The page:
Inside: The illicit fuel trade
It's the classic case of minimal risk for maximum gain. Crime bosses are pocketing millions of pounds from the illicit fuel trade safe in the knowledge that the risk of going to prison is minute.
The latest estimates from Her Majesty's Revenue and Customs suggest the Government lost about £70m in revenue from the illegal trade in fuel here last year.
In spite of hundreds of arrests over the past decade, nobody in Northern Ireland has been jailed in connection with fuel fraud since 2002.
Illicit sales in the province currently account for an estimated 12% of sales – down from a high of 40% six years ago – but still higher than the average in Britain of 4-5%.
A huge illegal fuel-laundering facility was uncovered in Co Down last week. It was discovered during a raid on a farm in Mayobridge.
Investigators said that it was capable of handling about 24m litres of diesel a year. This could amount to evading £15.5m in duty and taxes.
Consultation is currently under way on proposals to allow the Court of Appeal to consider unduly lenient sentences for fuel and tobacco fraud.
Justice Minister David Ford said tougher sentencing was vital in the battle against fuel crime.
"Sentencing in each individual case is a matter for the independent judiciary," said Mr Ford, who is also chair of the Organised Crime Taskforce.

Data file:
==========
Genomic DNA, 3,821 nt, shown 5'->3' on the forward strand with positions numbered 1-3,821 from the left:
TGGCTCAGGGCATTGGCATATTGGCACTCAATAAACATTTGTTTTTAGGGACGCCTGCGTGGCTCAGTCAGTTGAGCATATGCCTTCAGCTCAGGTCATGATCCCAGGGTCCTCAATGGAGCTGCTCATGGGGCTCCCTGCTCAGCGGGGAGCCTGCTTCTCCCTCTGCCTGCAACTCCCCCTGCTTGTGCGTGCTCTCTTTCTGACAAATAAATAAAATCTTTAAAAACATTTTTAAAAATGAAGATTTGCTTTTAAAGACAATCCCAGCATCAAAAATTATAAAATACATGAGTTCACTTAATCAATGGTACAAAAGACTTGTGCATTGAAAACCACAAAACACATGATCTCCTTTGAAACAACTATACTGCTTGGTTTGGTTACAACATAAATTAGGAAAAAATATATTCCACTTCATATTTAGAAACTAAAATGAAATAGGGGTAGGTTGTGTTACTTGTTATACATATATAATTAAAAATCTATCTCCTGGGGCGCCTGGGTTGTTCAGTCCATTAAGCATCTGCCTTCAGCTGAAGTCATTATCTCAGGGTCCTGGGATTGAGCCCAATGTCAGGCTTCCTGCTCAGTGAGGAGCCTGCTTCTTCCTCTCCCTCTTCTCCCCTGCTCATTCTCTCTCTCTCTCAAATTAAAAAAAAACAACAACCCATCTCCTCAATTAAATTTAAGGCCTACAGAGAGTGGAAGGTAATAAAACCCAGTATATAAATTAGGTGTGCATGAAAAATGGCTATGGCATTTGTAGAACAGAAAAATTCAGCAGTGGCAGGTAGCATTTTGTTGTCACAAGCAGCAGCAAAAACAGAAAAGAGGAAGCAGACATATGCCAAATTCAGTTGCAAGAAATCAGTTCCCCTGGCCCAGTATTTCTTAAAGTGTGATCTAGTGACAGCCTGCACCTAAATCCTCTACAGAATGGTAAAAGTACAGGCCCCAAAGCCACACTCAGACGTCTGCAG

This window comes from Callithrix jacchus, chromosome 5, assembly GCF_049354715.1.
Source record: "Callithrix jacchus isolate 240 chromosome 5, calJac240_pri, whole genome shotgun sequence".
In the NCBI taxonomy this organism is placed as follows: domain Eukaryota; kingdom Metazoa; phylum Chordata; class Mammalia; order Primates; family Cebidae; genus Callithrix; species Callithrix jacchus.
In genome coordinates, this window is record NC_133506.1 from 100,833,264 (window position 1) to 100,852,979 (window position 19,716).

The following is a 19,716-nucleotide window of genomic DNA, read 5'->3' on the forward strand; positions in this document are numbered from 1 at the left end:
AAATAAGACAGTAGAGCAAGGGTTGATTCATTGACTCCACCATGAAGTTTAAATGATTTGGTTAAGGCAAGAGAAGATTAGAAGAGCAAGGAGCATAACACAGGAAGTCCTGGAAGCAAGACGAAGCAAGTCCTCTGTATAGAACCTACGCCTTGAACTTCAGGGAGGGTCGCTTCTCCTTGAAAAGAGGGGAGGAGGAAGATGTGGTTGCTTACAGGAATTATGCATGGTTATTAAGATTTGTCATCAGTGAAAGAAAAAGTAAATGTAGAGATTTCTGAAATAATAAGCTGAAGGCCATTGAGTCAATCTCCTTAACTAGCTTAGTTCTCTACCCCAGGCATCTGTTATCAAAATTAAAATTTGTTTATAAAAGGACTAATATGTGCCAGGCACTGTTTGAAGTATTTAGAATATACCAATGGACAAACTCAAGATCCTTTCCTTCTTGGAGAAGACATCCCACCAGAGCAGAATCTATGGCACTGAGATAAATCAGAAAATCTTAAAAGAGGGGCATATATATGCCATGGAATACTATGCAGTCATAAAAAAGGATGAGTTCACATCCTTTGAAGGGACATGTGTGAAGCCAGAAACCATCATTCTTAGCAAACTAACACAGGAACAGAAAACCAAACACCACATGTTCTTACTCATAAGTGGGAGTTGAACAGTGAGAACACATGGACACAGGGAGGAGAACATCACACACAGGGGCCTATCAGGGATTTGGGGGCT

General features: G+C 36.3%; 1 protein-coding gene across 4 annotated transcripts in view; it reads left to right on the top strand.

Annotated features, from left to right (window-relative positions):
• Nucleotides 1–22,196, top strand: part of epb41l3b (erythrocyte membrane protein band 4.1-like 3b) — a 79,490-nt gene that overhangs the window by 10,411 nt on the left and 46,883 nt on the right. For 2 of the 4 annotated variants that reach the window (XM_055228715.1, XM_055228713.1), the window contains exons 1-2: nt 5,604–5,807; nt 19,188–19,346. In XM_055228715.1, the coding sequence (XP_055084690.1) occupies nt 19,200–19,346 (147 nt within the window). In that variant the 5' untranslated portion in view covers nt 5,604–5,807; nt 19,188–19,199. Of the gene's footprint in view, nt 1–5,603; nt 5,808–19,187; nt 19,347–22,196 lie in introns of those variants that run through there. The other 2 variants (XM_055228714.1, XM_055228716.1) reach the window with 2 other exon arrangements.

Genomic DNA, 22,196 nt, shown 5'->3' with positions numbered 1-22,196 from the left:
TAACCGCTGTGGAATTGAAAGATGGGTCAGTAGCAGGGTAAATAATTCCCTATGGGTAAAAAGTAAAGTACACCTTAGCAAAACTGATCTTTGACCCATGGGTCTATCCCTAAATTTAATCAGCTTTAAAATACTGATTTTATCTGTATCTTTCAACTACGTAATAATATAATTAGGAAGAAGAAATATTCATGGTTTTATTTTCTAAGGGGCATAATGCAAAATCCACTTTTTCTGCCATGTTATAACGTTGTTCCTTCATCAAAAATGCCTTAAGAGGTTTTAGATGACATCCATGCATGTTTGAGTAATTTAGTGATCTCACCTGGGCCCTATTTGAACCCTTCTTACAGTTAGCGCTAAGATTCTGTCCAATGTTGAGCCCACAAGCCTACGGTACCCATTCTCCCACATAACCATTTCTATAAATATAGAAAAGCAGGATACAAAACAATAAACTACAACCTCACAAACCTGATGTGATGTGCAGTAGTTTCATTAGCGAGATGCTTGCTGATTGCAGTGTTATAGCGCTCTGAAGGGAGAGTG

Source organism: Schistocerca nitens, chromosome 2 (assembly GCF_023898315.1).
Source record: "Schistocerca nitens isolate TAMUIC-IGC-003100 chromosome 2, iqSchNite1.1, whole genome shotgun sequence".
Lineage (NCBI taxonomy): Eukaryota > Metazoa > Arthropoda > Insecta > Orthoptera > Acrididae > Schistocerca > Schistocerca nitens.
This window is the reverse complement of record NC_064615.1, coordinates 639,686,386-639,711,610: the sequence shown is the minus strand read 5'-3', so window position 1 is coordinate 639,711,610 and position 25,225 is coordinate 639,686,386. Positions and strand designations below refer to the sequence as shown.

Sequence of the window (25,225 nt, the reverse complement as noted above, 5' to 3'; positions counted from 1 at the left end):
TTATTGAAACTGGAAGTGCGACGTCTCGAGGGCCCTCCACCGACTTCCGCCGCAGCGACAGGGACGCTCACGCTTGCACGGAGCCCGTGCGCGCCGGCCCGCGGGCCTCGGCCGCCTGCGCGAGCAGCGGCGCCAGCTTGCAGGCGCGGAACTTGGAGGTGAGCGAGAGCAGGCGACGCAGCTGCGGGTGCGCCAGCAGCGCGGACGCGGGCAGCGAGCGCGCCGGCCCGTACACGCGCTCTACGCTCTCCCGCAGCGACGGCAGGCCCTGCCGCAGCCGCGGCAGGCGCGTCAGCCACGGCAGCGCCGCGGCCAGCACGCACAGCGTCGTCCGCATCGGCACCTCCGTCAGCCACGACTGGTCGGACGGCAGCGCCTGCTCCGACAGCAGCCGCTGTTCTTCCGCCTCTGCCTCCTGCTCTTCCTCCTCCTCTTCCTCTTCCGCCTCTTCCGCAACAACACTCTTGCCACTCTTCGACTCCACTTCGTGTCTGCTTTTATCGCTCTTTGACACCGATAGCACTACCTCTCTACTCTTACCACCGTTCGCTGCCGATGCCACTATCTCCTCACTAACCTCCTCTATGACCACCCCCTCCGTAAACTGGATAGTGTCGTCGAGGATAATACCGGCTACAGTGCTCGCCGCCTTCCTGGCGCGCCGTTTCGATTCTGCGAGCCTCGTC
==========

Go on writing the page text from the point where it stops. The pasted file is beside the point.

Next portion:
"However, the absence of custodial sentences in Northern Ireland for excise fraud is in stark contrast to what happens in England and Wales.
"I, therefore, believe that the Director of Public Prosecutions, as for many other serious offences, should have the power to refer convictions for fuel and tobacco excise duty evasion to the Court of Appeal, where he believes the Crown Court judge's sentence is unduly lenient."
Environment Minister Mark H Durkan has also expressed concern about the scale of the problem and backed the call for tougher sentencing.
Twenty-four tonnes of toxic waste was discovered in the Mayobridge raid.
A spokeswoman for the Lord Chief Justice's office said all judges "take sentencing very seriously".
She added: "The Lord Chief Justice has also expressed the view that, if the DPP considers a sentence for evasion of duty to be unduly lenient, then he should have the statutory power to refer it to the Court of Appeal.
"He is aware that this is a matter on which the Minister for Justice is now consulting."